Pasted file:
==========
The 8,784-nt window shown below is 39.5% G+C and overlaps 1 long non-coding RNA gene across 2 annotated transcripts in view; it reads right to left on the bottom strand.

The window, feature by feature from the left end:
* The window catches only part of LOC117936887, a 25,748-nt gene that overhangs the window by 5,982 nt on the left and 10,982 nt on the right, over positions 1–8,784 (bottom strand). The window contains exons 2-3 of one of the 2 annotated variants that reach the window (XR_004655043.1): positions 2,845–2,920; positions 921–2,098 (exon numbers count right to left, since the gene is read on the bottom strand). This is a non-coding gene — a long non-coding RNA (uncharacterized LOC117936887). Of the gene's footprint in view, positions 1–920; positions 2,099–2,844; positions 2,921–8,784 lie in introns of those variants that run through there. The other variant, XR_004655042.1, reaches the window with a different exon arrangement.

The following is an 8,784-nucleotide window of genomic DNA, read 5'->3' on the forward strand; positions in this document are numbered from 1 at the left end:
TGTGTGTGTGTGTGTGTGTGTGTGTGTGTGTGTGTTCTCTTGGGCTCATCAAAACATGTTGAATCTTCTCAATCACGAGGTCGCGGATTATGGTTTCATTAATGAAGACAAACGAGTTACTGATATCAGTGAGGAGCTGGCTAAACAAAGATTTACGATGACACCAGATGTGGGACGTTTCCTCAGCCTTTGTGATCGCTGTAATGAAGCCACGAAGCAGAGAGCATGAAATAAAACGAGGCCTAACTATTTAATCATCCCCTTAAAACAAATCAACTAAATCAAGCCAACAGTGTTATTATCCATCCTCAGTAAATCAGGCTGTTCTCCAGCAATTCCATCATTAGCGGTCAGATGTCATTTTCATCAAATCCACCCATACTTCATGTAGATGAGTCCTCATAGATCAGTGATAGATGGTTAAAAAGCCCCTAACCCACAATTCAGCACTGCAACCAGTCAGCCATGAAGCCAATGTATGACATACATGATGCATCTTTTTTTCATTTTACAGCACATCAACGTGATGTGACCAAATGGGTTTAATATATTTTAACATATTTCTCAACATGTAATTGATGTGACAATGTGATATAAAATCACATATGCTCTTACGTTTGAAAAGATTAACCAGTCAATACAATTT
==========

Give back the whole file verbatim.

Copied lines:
The 8,784-nt window shown below is 39.5% G+C and overlaps 1 long non-coding RNA gene across 2 annotated transcripts in view; it reads right to left on the bottom strand.

The window, feature by feature from the left end:
* The window catches only part of LOC117936887, a 25,748-nt gene that overhangs the window by 5,982 nt on the left and 10,982 nt on the right, over positions 1–8,784 (bottom strand). The window contains exons 2-3 of one of the 2 annotated variants that reach the window (XR_004655043.1): positions 2,845–2,920; positions 921–2,098 (exon numbers count right to left, since the gene is read on the bottom strand). This is a non-coding gene — a long non-coding RNA (uncharacterized LOC117936887). Of the gene's footprint in view, positions 1–920; positions 2,099–2,844; positions 2,921–8,784 lie in introns of those variants that run through there. The other variant, XR_004655042.1, reaches the window with a different exon arrangement.

The following is an 8,784-nucleotide window of genomic DNA, read 5'->3' on the forward strand; positions in this document are numbered from 1 at the left end:
TGTGTGTGTGTGTGTGTGTGTGTGTGTGTGTGTGTTCTCTTGGGCTCATCAAAACATGTTGAATCTTCTCAATCACGAGGTCGCGGATTATGGTTTCATTAATGAAGACAAACGAGTTACTGATATCAGTGAGGAGCTGGCTAAACAAAGATTTACGATGACACCAGATGTGGGACGTTTCCTCAGCCTTTGTGATCGCTGTAATGAAGCCACGAAGCAGAGAGCATGAAATAAAACGAGGCCTAACTATTTAATCATCCCCTTAAAACAAATCAACTAAATCAAGCCAACAGTGTTATTATCCATCCTCAGTAAATCAGGCTGTTCTCCAGCAATTCCATCATTAGCGGTCAGATGTCATTTTCATCAAATCCACCCATACTTCATGTAGATGAGTCCTCATAGATCAGTGATAGATGGTTAAAAAGCCCCTAACCCACAATTCAGCACTGCAACCAGTCAGCCATGAAGCCAATGTATGACATACATGATGCATCTTTTTTTCATTTTACAGCACATCAACGTGATGTGACCAAATGGGTTTAATATATTTTAACATATTTCTCAACATGTAATTGATGTGACAATGTGATATAAAATCACATATGCTCTTACGTTTGAAAAGATTAACCAGTCAATACAATTT